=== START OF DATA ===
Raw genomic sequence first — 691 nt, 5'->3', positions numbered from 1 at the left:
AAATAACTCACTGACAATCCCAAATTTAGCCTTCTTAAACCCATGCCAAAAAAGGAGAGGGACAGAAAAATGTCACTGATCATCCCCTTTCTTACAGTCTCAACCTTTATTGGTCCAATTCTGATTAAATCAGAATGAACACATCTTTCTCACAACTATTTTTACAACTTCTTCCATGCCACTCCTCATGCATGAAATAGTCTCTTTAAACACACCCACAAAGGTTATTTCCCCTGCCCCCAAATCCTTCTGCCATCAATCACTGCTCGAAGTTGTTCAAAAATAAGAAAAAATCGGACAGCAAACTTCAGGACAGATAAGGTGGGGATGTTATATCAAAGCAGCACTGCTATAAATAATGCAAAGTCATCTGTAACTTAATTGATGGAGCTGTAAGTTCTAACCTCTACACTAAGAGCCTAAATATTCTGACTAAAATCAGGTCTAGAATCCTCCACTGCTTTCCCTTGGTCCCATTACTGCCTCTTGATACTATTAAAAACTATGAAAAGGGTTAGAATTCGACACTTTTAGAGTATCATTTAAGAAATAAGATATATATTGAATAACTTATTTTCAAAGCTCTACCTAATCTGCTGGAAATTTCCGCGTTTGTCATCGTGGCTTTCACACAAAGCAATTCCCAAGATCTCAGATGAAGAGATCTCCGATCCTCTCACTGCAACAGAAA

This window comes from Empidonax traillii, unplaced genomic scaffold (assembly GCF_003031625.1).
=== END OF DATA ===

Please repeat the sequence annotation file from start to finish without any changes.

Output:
Raw genomic sequence first — 691 nt, 5'->3', positions numbered from 1 at the left:
AAATAACTCACTGACAATCCCAAATTTAGCCTTCTTAAACCCATGCCAAAAAAGGAGAGGGACAGAAAAATGTCACTGATCATCCCCTTTCTTACAGTCTCAACCTTTATTGGTCCAATTCTGATTAAATCAGAATGAACACATCTTTCTCACAACTATTTTTACAACTTCTTCCATGCCACTCCTCATGCATGAAATAGTCTCTTTAAACACACCCACAAAGGTTATTTCCCCTGCCCCCAAATCCTTCTGCCATCAATCACTGCTCGAAGTTGTTCAAAAATAAGAAAAAATCGGACAGCAAACTTCAGGACAGATAAGGTGGGGATGTTATATCAAAGCAGCACTGCTATAAATAATGCAAAGTCATCTGTAACTTAATTGATGGAGCTGTAAGTTCTAACCTCTACACTAAGAGCCTAAATATTCTGACTAAAATCAGGTCTAGAATCCTCCACTGCTTTCCCTTGGTCCCATTACTGCCTCTTGATACTATTAAAAACTATGAAAAGGGTTAGAATTCGACACTTTTAGAGTATCATTTAAGAAATAAGATATATATTGAATAACTTATTTTCAAAGCTCTACCTAATCTGCTGGAAATTTCCGCGTTTGTCATCGTGGCTTTCACACAAAGCAATTCCCAAGATCTCAGATGAAGAGATCTCCGATCCTCTCACTGCAACAGAAA

This window comes from Empidonax traillii, unplaced genomic scaffold (assembly GCF_003031625.1).